disconnect/ reconnect: my comm project.


For my Spring COMM project, I wanted to look into the idea of disconnecting from the network: how network disconnection is different from mass media disconnection, why we desire to disconnect, if it’s a feasible option in today’s world and what other solutions can mitigate this need.

I changed direction about two weeks ago, but am very pleased with how this turned out. I developed a multimedia project in the form of a website I coded. It contains references, text, comics, images and graphics I’ve made as well as three stop-motion videos I created (I was the most excited about these). Hopefully it presents an interesting and visually compelling argument on disconnection. I’m thinking about going in this direction for doctoral research (if and when I get into a program) because, as I propose, I think more work needs to be done on why we feel the need to disconnect and if there are larger societal solutions that can address it.

Disconnect/Reconnect Project

Disconnect/Reconnect Project




“For in the end, [Huxley] was trying to tell us that what afflicted the people in “Brave New World” was not that they were laughing instead of thinking, but that they did not know what they were laughing about and why they had stopped thinking.” – Neil Postman, “Amusing Ourselves to Death”

the shallows: chapter 4


“The natural state of the human brain… is one of distractedness. Our predisposition is to shift our gaze, and hence our attention, from one object to another, to be aware of as much going on around us as possible.” – Nicholas Carr, The Shallows: What the Internet Is Doing to Our Brains

The fourth chapter of “The Shallows” talks about the evolution of the written word, starting in Mesopotamia. Carr parallels his review of this cultural shift with the subsequent effect it had on our minds. I’ve never given thought to a time before literature, but when I consider the inevitable change that mass reading instigated, I find it pretty awesome. “They had to train their brains to ignore everything else going on around them, to resist the urge to let their focus skip from one sensory cue to another.” Ever since I read this chapter, I’ve been searching for a comparable situation where we find it difficult to remain focused on an activity requiring significant amounts of attention. The irony is that for the longest time, the act of reading itself was the only example I could think of. Because of the way our technology has evolved, reading seems to find itself back at square one.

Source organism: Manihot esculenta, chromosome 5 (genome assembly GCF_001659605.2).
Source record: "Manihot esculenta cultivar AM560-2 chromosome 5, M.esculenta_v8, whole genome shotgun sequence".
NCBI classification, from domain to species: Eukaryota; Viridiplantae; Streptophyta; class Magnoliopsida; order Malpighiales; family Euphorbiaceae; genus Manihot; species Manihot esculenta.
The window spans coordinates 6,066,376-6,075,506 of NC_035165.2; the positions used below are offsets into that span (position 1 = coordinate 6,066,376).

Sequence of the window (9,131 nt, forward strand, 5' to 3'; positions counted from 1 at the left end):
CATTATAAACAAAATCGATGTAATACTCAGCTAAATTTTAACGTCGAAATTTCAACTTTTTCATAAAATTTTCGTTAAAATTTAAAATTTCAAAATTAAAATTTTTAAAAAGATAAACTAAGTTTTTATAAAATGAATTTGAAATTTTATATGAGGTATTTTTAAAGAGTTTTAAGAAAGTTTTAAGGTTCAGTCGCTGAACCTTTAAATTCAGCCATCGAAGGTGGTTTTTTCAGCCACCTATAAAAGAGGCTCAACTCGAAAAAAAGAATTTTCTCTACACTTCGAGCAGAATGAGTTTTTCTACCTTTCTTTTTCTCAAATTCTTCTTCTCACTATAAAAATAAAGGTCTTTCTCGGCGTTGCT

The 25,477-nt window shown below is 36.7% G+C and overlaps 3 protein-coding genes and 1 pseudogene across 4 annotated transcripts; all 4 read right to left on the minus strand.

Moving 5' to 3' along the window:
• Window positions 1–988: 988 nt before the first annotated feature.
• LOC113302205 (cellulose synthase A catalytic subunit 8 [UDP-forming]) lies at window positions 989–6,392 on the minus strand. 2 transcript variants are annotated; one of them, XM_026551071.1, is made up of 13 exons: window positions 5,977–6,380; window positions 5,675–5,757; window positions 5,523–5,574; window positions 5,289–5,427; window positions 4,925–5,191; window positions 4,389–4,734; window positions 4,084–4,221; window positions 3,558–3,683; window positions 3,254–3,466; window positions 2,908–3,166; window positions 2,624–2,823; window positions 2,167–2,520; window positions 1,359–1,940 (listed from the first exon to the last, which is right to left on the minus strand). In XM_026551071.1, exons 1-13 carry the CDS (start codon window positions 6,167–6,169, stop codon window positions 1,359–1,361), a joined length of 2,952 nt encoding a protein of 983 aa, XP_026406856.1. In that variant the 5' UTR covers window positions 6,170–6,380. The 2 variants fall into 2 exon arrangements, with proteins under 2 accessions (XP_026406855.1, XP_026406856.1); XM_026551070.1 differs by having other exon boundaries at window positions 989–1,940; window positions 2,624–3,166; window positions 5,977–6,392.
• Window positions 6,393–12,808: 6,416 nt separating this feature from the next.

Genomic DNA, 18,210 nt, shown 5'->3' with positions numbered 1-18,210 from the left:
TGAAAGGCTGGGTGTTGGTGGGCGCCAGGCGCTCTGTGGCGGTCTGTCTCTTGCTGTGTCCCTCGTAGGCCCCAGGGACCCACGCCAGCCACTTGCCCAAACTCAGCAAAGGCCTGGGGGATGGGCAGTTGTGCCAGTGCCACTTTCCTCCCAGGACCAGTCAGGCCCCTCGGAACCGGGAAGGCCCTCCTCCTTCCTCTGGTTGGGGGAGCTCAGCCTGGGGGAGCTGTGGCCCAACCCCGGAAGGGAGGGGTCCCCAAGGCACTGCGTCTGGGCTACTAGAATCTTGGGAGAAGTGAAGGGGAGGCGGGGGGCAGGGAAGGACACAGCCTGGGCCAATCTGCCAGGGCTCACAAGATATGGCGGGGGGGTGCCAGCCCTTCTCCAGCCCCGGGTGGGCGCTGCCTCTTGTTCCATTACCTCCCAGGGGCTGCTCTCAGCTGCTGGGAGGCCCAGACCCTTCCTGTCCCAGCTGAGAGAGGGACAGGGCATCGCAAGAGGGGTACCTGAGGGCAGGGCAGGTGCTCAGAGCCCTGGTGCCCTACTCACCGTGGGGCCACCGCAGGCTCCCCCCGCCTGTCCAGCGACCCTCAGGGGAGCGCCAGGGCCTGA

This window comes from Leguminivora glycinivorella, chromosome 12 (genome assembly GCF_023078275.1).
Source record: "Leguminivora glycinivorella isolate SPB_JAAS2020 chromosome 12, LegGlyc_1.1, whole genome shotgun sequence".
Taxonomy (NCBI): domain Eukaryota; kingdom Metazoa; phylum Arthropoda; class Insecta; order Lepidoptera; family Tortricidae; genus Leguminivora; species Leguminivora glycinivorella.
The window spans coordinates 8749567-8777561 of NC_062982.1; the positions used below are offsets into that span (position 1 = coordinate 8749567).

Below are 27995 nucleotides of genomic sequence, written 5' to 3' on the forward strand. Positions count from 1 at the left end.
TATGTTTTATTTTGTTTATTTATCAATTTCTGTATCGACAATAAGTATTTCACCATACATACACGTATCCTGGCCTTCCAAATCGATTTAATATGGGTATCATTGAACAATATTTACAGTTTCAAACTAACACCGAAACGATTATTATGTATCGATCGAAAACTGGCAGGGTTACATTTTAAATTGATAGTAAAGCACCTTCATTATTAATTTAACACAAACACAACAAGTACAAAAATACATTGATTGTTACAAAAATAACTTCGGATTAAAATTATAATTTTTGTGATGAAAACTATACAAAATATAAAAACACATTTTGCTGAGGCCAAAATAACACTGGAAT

Thankfully, Postman has assisted me by touching on our devolved attention spans in Amusing Ourselves to Death. In Chapter 4: The Typographic Mind, Postman begins by discussing 19th century debates and political addresses, specifically those between Abraham Lincoln and Stephen A. Douglas. Postman recounts one event where the speakers and crowd broke for dinner in the middle of the engagement because the debate was so lengthy (a total of 7 hours). It’s difficult to imagine a time where a debate between two men could hold a full audience’s attention for that long. Postman also notes the length and complexity of the speakers’ sentences.

I believe he also addresses the transition to visual mediums and the way it has affected our attention spans (though I’m not sure off the top of my head where he mentions it). I have found both personally and observationally that many concepts and ideas are best understood through a visual explanation. We are becoming increasingly focused on the visual tools available to us; one simple way to observe this is to walk down the toy aisles in stores. I am no child education specialist, and I’m sure there is value in visual tools for learning, but between these toys and children’s television programming learning is becoming more and more focused on not only visual but amusing material. I encourage anyone interested in the topic to see Chapter 10: Teaching as an Amusing Activity of Postman’s book, along with his other books on modern teaching (I haven’t read these, but plan to in the future; see my relevant lit page for information).

media ecology on my mind.


A friend of mine recently recommended Neil Postman’s “Amusing Ourselves to Death: Public Discourse in the Age of Show Business”. I’d never heard of the author and was a little put off by its intense title. I flipped through the first chapter and realized how frequently Postman references Orwell and Huxley – I’ve always enjoyed “1984” and wanted to read “Brave New World” before I started. Postman finally topped my reading list last fall.

I’ve never read a more interesting and culturally relevant book in my life. Though the material was deep and made for intense reading, I gleaned so much from Postman’s words. I have a new found interest in the field of media ecology and plan to continue my research in this area and possibly pursue a career in it. I’m creating this blog to house my thoughts on various texts, blogs, theories and other resources.

I chose the name of the blog based on a quote from “Amusing Ourselves…”. In the final chapter, Postman notes that “the problem, in any case, does not reside in what people watch. The problem is in that we watch. The solution must be to find out how we watch”. He goes on to say that “there has been no worthwhile discussion, let alone widespread understanding, of what information is and how it gives direction to a culture”. As consumers of media, I don’t think we ever question the medium or the effect it has on our society as a whole. We are constantly seeking new information at faster speeds, but what is the purpose? I merely seek to question our motives and assess the influence these changes have on our culture. As Postman says, “To ask is to break the spell.”